The first Get Disney bill had been a surprise; the second wasn’t. Ron DeSantis never thought that would be a problem. He hustled so hard for his sneak attack; then he forgot all the reasons people have sneak attacks. For example, so your enemy doesn’t see you spend a few months re-gearing after your first lightning judo move proves poorly considered. DeSantis should’ve yanked the Disney puppet board right at the start. Instead he had to eliminate the district, then find this approach was no-go, then stumble onward to a Plan B that, at the right time, would’ve been far more intelligent than his Plan A, but which was now just another mistake. And somehow, lying beneath this muddle, there’s a dramatic but highly specific founding blunder: the governor forgot that municipal bonds exist.
You don’t see a lot of good question headlines, but here’s one: “Disney World’s Reedy Creek: What happens after the special district is abolished?” The Orlando Sentinel ran this specimen three days after the Florida legislature had already voted to end the district. That means it took the paper a day longer to come up with headline and article than it took lawmakers to review and pass the bill. “The Legislature did not conduct an economic study on the ramifications of dissolving the district,” the article said demurely. “It’s shoot first and ask questions later,” opined a quotable Democrat in the state Senate.
The bill passed 23 days after the Walt Disney Co. said Florida shouldn’t have banned teaching about gayness (to kids in public school through the third grade, now likely to be extended through the 12th). None of this time was spent reflecting on the district’s billion-plus of debt and what would be done about the creditors. As of day 26, the post-elimination plan was still gelling, or getting ready to start pre-gelling. “I think it’s just a matter of getting the teams together and sorting through it,” the Senate president said. “I think it’s that simple.”
Gov. DeSantis, the man who knows the details and never misses a trick, is the force at work here. Everyone who follows the feud between Florida and Disney knows that executing Walt Disney World’s pet little municipality was only the first of the Governor’s two attempts at tackling his foe. The second time around, he replaced the people who ran the municipality, thereby putting it under his thumb. But he had to do this because his first attempt had broken apart on a simple fact, namely that municipalities borrow and do so by means of detailed and unbreakable contracts known as bonds.
Most of us don’t care about this fact, but politicians have to. People have signed for their money, and the municipality will be busy sending them that money for a long time. The law protects this function. You can’t throw away the municipality, not unless you’re going to put up what’s owed the bondholders—in the district’s case, up to $1.7 billion and whatever the years of agreed-on interest payments would be. Whether done as scheduled or speeded up, the payout would most likely mean voters had higher tax bills. In the case at hand, the voters in question were concentrated, not statewide, making for unspread pain and presumably worse anger. Mastermind never thought of this.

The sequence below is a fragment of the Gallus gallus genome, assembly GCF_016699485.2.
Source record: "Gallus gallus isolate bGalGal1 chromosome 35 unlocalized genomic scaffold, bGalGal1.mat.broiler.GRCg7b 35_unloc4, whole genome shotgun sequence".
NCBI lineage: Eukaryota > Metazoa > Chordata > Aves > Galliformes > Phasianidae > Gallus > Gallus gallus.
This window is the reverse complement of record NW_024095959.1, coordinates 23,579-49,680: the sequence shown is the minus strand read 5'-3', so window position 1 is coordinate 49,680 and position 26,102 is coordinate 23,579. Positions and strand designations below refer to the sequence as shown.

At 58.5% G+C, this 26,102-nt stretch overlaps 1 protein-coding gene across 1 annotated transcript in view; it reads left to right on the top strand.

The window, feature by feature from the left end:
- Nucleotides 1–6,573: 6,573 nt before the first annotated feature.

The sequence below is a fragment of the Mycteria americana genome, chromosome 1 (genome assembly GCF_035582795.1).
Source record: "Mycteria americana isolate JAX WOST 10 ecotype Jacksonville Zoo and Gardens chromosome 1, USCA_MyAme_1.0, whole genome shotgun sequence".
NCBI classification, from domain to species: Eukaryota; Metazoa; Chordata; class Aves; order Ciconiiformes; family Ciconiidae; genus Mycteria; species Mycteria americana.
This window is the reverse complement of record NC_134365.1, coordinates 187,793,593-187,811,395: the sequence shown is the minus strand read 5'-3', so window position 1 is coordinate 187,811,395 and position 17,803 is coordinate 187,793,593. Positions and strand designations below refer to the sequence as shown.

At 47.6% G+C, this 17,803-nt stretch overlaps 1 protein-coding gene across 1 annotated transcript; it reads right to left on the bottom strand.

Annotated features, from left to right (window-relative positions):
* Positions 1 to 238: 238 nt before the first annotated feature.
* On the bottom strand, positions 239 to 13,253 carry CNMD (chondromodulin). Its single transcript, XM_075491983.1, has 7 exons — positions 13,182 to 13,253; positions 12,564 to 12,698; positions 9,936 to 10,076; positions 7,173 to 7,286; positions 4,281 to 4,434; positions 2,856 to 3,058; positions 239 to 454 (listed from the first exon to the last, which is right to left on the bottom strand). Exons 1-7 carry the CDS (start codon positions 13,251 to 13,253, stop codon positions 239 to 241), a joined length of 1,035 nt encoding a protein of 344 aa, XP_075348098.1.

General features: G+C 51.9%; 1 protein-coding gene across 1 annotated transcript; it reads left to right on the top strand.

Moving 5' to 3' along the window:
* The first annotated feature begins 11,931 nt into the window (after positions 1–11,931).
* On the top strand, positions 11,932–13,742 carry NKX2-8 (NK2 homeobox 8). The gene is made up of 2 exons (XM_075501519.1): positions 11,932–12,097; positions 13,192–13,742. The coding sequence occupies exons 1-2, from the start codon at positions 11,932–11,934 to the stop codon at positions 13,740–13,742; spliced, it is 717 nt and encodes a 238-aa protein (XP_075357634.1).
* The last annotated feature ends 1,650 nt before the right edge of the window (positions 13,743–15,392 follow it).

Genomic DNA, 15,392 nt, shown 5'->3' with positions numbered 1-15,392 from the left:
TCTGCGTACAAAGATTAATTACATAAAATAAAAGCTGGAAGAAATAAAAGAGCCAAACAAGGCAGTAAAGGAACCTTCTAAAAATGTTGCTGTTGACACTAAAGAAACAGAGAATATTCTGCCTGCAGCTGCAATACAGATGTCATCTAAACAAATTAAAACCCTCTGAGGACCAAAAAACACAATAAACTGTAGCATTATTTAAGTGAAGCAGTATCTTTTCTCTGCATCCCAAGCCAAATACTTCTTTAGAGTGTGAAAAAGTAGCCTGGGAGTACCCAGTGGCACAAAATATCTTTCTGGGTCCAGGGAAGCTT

Three days after the vote, the bond market seems to have been bemused, as if watching somebody build a campfire in the living room. “It’s a lot of head-scratching, and are they even allowed to do this?” a market analyst told the Sentinel. “It seems like they have a legal hurdle here. They have covenanted to do something.” By the end of 2022, DeSantis was getting that campfire out of there. Before winter was done the legislature had passed Get Mickey 2, putting back the district but giving DeSantis the power to decide who’d run it. With the district intact, the bonds were all right. Of course, Disney had been watching the whole time. Just before the new bill passed, the district’s old board signed away most of their powers to Disney. The new board was duly installed and found they’d been robbed.
That makes two blunders by DeSantis, the first Mouse bill and the second. The read of available facts is that way back when Disney mouthed off about gayness, DeSantis got mad and stopped thinking. Yet he spent the whole time convinced of his sly, effective ruthlessness. DeSantis has talked of how secretly he moved against Disney. Well, he slipped in so fast and ninja-like that he forgot about municipal bonds. Having remembered about municipal bonds, he forgot about speed and stealth. He seems able to be clever about just one thing at a time, which is a good way for a smart politician to be a goddamn idiot.